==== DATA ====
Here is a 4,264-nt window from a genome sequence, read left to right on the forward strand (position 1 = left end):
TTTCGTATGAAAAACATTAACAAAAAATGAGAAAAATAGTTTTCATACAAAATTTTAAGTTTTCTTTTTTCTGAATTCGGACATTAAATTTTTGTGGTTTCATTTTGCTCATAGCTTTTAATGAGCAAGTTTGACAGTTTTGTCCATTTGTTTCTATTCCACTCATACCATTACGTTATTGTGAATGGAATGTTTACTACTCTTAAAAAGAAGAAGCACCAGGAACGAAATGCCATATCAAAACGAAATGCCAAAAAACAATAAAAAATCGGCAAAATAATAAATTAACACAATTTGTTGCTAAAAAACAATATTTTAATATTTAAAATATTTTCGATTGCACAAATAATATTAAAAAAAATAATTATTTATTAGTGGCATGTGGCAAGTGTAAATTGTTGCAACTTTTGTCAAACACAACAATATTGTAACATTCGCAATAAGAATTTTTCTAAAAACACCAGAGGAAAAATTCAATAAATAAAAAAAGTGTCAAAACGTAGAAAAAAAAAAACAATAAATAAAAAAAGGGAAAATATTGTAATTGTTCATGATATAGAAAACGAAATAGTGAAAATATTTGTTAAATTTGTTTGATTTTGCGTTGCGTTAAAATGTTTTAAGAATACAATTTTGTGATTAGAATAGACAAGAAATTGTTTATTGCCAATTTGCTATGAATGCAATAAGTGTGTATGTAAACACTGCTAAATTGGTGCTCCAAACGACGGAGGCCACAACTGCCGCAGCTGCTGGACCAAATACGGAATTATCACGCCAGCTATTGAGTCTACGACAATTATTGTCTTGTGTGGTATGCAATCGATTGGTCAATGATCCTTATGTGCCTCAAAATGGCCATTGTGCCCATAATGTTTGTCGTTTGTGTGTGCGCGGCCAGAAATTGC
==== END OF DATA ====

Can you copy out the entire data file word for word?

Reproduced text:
Here is a 4,264-nt window from a genome sequence, read left to right on the forward strand (position 1 = left end):
TTTCGTATGAAAAACATTAACAAAAAATGAGAAAAATAGTTTTCATACAAAATTTTAAGTTTTCTTTTTTCTGAATTCGGACATTAAATTTTTGTGGTTTCATTTTGCTCATAGCTTTTAATGAGCAAGTTTGACAGTTTTGTCCATTTGTTTCTATTCCACTCATACCATTACGTTATTGTGAATGGAATGTTTACTACTCTTAAAAAGAAGAAGCACCAGGAACGAAATGCCATATCAAAACGAAATGCCAAAAAACAATAAAAAATCGGCAAAATAATAAATTAACACAATTTGTTGCTAAAAAACAATATTTTAATATTTAAAATATTTTCGATTGCACAAATAATATTAAAAAAAATAATTATTTATTAGTGGCATGTGGCAAGTGTAAATTGTTGCAACTTTTGTCAAACACAACAATATTGTAACATTCGCAATAAGAATTTTTCTAAAAACACCAGAGGAAAAATTCAATAAATAAAAAAAGTGTCAAAACGTAGAAAAAAAAAAACAATAAATAAAAAAAGGGAAAATATTGTAATTGTTCATGATATAGAAAACGAAATAGTGAAAATATTTGTTAAATTTGTTTGATTTTGCGTTGCGTTAAAATGTTTTAAGAATACAATTTTGTGATTAGAATAGACAAGAAATTGTTTATTGCCAATTTGCTATGAATGCAATAAGTGTGTATGTAAACACTGCTAAATTGGTGCTCCAAACGACGGAGGCCACAACTGCCGCAGCTGCTGGACCAAATACGGAATTATCACGCCAGCTATTGAGTCTACGACAATTATTGTCTTGTGTGGTATGCAATCGATTGGTCAATGATCCTTATGTGCCTCAAAATGGCCATTGTGCCCATAATGTTTGTCGTTTGTGTGTGCGCGGCCAGAAATTGC